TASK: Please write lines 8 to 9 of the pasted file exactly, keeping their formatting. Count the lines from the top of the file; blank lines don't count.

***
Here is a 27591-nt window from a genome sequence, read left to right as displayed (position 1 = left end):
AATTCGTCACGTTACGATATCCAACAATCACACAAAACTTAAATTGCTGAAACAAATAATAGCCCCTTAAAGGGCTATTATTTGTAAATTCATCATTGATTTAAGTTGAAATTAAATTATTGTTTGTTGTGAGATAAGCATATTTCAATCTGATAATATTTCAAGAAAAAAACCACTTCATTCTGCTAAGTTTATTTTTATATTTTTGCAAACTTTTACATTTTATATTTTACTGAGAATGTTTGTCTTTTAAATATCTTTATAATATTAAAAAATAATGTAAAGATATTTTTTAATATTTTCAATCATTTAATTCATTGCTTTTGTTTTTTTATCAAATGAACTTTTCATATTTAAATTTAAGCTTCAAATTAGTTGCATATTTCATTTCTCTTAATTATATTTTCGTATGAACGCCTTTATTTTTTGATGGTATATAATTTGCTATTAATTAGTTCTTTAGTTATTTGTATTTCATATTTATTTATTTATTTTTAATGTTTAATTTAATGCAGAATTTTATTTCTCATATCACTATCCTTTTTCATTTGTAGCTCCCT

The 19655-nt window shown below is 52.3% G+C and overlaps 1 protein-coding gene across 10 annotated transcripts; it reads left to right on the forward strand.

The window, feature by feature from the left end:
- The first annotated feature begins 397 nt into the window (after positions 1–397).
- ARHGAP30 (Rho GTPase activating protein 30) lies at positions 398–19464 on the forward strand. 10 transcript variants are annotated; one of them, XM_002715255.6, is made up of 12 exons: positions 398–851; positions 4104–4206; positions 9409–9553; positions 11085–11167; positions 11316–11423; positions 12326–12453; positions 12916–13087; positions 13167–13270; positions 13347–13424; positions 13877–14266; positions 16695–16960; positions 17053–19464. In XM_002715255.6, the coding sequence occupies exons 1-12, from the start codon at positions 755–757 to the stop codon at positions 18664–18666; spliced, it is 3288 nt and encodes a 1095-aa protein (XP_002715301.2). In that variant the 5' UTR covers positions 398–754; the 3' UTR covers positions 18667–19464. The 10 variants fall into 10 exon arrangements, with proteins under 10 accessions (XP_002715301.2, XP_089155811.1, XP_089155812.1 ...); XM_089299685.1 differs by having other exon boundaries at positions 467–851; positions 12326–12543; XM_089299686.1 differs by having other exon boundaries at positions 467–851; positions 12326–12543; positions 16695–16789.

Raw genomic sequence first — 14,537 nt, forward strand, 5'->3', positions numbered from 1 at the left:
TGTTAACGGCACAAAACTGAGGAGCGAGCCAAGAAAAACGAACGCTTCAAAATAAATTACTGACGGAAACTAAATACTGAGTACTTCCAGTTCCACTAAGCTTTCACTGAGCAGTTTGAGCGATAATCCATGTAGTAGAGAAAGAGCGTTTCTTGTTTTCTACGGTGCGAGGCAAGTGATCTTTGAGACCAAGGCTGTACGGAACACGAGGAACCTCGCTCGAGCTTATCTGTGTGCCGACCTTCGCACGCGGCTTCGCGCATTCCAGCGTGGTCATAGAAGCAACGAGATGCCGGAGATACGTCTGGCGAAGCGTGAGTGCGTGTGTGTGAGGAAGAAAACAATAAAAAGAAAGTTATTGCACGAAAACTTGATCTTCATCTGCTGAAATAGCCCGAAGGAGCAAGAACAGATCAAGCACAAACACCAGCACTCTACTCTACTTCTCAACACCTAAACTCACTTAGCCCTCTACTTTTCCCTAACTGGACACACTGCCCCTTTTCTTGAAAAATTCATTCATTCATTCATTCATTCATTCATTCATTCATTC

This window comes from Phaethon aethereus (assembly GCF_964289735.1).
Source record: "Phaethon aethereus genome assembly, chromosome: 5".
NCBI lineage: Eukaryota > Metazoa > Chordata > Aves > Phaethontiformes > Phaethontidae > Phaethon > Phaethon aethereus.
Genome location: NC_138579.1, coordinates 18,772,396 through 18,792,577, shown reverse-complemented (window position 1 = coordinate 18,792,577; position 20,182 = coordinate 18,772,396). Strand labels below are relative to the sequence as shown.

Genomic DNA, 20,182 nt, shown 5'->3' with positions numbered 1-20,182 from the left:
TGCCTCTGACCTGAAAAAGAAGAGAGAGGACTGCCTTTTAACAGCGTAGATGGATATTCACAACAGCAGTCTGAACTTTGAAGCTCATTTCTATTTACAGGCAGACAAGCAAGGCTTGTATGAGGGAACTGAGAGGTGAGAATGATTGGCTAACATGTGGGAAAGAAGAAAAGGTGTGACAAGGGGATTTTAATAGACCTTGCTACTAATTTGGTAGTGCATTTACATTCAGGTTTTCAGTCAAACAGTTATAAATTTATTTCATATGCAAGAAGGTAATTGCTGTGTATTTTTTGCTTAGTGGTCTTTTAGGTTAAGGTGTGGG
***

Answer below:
TGTTAACGGCACAAAACTGAGGAGCGAGCCAAGAAAAACGAACGCTTCAAAATAAATTACTGACGGAAACTAAATACTGAGTACTTCCAGTTCCACTAAGCTTTCACTGAGCAGTTTGAGCGATAATCCATGTAGTAGAGAAAGAGCGTTTCTTGTTTTCTACGGTGCGAGGCAAGTGATCTTTGAGACCAAGGCTGTACGGAACACGAGGAACCTCGCTCGAGCTTATCTGTGTGCCGACCTTCGCACGCGGCTTCGCGCATTCCAGCGTGGTCATAGAAGCAACGAGATGCCGGAGATACGTCTGGCGAAGCGTGAGTGCGTGTGTGTGAGGAAGAAAACAATAAAAAGAAAGTTATTGCACGAAAACTTGATCTTCATCTGCTGAAATAGCCCGAAGGAGCAAGAACAGATCAAGCACAAACACCAGCACTCTACTCTACTTCTCAACACCTAAACTCACTTAGCCCTCTACTTTTCCCTAACTGGACACACTGCCCCTTTTCTTGAAAAATTCATTCATTCATTCATTCATTCATTCATTCATTCATTC

This window comes from Phaethon aethereus (assembly GCF_964289735.1).